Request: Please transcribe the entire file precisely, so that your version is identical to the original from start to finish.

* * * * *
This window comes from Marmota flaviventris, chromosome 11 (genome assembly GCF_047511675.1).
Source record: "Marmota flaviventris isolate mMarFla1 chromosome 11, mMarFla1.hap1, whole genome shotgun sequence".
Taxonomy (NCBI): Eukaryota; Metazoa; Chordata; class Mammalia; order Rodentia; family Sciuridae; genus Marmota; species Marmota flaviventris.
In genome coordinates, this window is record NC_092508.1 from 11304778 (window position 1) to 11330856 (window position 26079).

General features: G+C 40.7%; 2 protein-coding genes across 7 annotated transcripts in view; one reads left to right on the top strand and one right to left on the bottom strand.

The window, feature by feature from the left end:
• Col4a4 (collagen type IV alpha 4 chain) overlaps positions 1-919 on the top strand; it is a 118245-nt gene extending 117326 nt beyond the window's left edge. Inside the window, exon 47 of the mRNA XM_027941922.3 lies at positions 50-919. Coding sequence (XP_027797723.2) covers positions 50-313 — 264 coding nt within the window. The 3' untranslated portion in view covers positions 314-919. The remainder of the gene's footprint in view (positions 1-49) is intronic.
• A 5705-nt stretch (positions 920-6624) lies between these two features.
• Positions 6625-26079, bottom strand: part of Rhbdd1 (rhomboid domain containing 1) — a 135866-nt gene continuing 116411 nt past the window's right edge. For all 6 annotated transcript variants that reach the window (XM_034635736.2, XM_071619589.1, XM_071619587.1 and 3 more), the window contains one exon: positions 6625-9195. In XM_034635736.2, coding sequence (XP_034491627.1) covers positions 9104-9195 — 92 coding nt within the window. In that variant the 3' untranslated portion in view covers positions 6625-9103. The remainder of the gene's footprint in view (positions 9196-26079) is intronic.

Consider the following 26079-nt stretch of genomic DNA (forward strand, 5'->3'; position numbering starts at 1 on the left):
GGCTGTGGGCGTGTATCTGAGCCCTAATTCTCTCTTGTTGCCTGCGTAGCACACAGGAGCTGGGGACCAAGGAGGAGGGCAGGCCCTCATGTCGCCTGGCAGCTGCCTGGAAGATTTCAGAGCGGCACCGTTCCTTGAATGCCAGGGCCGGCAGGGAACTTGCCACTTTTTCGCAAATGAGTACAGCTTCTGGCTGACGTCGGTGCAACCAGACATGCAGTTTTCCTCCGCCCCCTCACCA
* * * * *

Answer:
This window comes from Marmota flaviventris, chromosome 11 (genome assembly GCF_047511675.1).
Source record: "Marmota flaviventris isolate mMarFla1 chromosome 11, mMarFla1.hap1, whole genome shotgun sequence".
Taxonomy (NCBI): Eukaryota; Metazoa; Chordata; class Mammalia; order Rodentia; family Sciuridae; genus Marmota; species Marmota flaviventris.
In genome coordinates, this window is record NC_092508.1 from 11304778 (window position 1) to 11330856 (window position 26079).

General features: G+C 40.7%; 2 protein-coding genes across 7 annotated transcripts in view; one reads left to right on the top strand and one right to left on the bottom strand.

The window, feature by feature from the left end:
• Col4a4 (collagen type IV alpha 4 chain) overlaps positions 1-919 on the top strand; it is a 118245-nt gene extending 117326 nt beyond the window's left edge. Inside the window, exon 47 of the mRNA XM_027941922.3 lies at positions 50-919. Coding sequence (XP_027797723.2) covers positions 50-313 — 264 coding nt within the window. The 3' untranslated portion in view covers positions 314-919. The remainder of the gene's footprint in view (positions 1-49) is intronic.
• A 5705-nt stretch (positions 920-6624) lies between these two features.
• Positions 6625-26079, bottom strand: part of Rhbdd1 (rhomboid domain containing 1) — a 135866-nt gene continuing 116411 nt past the window's right edge. For all 6 annotated transcript variants that reach the window (XM_034635736.2, XM_071619589.1, XM_071619587.1 and 3 more), the window contains one exon: positions 6625-9195. In XM_034635736.2, coding sequence (XP_034491627.1) covers positions 9104-9195 — 92 coding nt within the window. In that variant the 3' untranslated portion in view covers positions 6625-9103. The remainder of the gene's footprint in view (positions 9196-26079) is intronic.

Consider the following 26079-nt stretch of genomic DNA (forward strand, 5'->3'; position numbering starts at 1 on the left):
GGCTGTGGGCGTGTATCTGAGCCCTAATTCTCTCTTGTTGCCTGCGTAGCACACAGGAGCTGGGGACCAAGGAGGAGGGCAGGCCCTCATGTCGCCTGGCAGCTGCCTGGAAGATTTCAGAGCGGCACCGTTCCTTGAATGCCAGGGCCGGCAGGGAACTTGCCACTTTTTCGCAAATGAGTACAGCTTCTGGCTGACGTCGGTGCAACCAGACATGCAGTTTTCCTCCGCCCCCTCACCA